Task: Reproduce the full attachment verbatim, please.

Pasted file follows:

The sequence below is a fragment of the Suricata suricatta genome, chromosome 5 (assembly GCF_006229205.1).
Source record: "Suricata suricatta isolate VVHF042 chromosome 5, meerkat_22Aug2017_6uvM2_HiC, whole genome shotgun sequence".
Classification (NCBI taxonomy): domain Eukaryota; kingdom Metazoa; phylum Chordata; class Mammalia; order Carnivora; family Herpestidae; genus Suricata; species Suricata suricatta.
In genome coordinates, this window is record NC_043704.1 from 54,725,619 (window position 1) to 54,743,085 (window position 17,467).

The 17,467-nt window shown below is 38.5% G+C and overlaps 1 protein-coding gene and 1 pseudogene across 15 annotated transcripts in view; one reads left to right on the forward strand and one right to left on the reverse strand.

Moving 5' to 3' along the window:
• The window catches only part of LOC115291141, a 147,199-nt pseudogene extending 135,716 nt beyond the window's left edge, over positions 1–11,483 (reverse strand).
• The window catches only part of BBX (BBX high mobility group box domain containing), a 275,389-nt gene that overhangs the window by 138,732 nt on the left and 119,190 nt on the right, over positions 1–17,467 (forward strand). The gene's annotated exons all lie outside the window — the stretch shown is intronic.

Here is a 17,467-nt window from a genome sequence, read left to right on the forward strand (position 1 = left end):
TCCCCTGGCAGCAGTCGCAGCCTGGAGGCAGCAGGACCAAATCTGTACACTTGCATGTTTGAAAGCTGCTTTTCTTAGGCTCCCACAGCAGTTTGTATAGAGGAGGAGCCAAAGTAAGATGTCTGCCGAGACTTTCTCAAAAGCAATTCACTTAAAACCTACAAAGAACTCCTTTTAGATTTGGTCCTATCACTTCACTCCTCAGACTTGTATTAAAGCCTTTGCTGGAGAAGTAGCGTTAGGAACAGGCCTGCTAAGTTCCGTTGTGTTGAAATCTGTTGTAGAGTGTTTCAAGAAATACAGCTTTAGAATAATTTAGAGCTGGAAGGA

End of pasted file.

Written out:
The sequence below is a fragment of the Suricata suricatta genome, chromosome 5 (assembly GCF_006229205.1).
Source record: "Suricata suricatta isolate VVHF042 chromosome 5, meerkat_22Aug2017_6uvM2_HiC, whole genome shotgun sequence".
Classification (NCBI taxonomy): domain Eukaryota; kingdom Metazoa; phylum Chordata; class Mammalia; order Carnivora; family Herpestidae; genus Suricata; species Suricata suricatta.
In genome coordinates, this window is record NC_043704.1 from 54,725,619 (window position 1) to 54,743,085 (window position 17,467).

The 17,467-nt window shown below is 38.5% G+C and overlaps 1 protein-coding gene and 1 pseudogene across 15 annotated transcripts in view; one reads left to right on the forward strand and one right to left on the reverse strand.

Moving 5' to 3' along the window:
• The window catches only part of LOC115291141, a 147,199-nt pseudogene extending 135,716 nt beyond the window's left edge, over positions 1–11,483 (reverse strand).
• The window catches only part of BBX (BBX high mobility group box domain containing), a 275,389-nt gene that overhangs the window by 138,732 nt on the left and 119,190 nt on the right, over positions 1–17,467 (forward strand). The gene's annotated exons all lie outside the window — the stretch shown is intronic.

Here is a 17,467-nt window from a genome sequence, read left to right on the forward strand (position 1 = left end):
TCCCCTGGCAGCAGTCGCAGCCTGGAGGCAGCAGGACCAAATCTGTACACTTGCATGTTTGAAAGCTGCTTTTCTTAGGCTCCCACAGCAGTTTGTATAGAGGAGGAGCCAAAGTAAGATGTCTGCCGAGACTTTCTCAAAAGCAATTCACTTAAAACCTACAAAGAACTCCTTTTAGATTTGGTCCTATCACTTCACTCCTCAGACTTGTATTAAAGCCTTTGCTGGAGAAGTAGCGTTAGGAACAGGCCTGCTAAGTTCCGTTGTGTTGAAATCTGTTGTAGAGTGTTTCAAGAAATACAGCTTTAGAATAATTTAGAGCTGGAAGGA